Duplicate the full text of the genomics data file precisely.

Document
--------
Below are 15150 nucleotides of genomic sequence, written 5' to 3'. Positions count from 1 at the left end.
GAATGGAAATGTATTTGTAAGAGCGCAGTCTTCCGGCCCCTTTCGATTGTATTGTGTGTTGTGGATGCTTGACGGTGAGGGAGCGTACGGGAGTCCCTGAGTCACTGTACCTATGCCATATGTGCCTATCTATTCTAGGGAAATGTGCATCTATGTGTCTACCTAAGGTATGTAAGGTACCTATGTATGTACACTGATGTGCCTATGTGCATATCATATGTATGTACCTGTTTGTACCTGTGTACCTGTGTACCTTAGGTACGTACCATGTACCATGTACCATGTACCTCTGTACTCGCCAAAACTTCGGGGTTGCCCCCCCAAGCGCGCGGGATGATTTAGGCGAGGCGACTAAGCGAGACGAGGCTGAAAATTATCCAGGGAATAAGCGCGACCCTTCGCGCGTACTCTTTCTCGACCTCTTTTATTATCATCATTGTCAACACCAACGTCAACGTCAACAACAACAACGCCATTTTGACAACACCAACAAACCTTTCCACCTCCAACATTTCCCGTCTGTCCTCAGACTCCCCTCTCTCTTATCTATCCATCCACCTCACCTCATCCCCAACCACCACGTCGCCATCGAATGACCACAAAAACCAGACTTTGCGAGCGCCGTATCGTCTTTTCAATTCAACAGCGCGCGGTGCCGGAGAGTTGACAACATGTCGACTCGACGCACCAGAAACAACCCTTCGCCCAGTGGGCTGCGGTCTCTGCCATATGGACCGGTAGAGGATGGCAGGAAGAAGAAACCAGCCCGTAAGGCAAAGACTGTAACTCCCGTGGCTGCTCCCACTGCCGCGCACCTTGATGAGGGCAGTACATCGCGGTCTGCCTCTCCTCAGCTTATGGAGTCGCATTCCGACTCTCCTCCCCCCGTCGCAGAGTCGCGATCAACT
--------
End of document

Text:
Below are 15150 nucleotides of genomic sequence, written 5' to 3'. Positions count from 1 at the left end.
GAATGGAAATGTATTTGTAAGAGCGCAGTCTTCCGGCCCCTTTCGATTGTATTGTGTGTTGTGGATGCTTGACGGTGAGGGAGCGTACGGGAGTCCCTGAGTCACTGTACCTATGCCATATGTGCCTATCTATTCTAGGGAAATGTGCATCTATGTGTCTACCTAAGGTATGTAAGGTACCTATGTATGTACACTGATGTGCCTATGTGCATATCATATGTATGTACCTGTTTGTACCTGTGTACCTGTGTACCTTAGGTACGTACCATGTACCATGTACCATGTACCTCTGTACTCGCCAAAACTTCGGGGTTGCCCCCCCAAGCGCGCGGGATGATTTAGGCGAGGCGACTAAGCGAGACGAGGCTGAAAATTATCCAGGGAATAAGCGCGACCCTTCGCGCGTACTCTTTCTCGACCTCTTTTATTATCATCATTGTCAACACCAACGTCAACGTCAACAACAACAACGCCATTTTGACAACACCAACAAACCTTTCCACCTCCAACATTTCCCGTCTGTCCTCAGACTCCCCTCTCTCTTATCTATCCATCCACCTCACCTCATCCCCAACCACCACGTCGCCATCGAATGACCACAAAAACCAGACTTTGCGAGCGCCGTATCGTCTTTTCAATTCAACAGCGCGCGGTGCCGGAGAGTTGACAACATGTCGACTCGACGCACCAGAAACAACCCTTCGCCCAGTGGGCTGCGGTCTCTGCCATATGGACCGGTAGAGGATGGCAGGAAGAAGAAACCAGCCCGTAAGGCAAAGACTGTAACTCCCGTGGCTGCTCCCACTGCCGCGCACCTTGATGAGGGCAGTACATCGCGGTCTGCCTCTCCTCAGCTTATGGAGTCGCATTCCGACTCTCCTCCCCCCGTCGCAGAGTCGCGATCAACT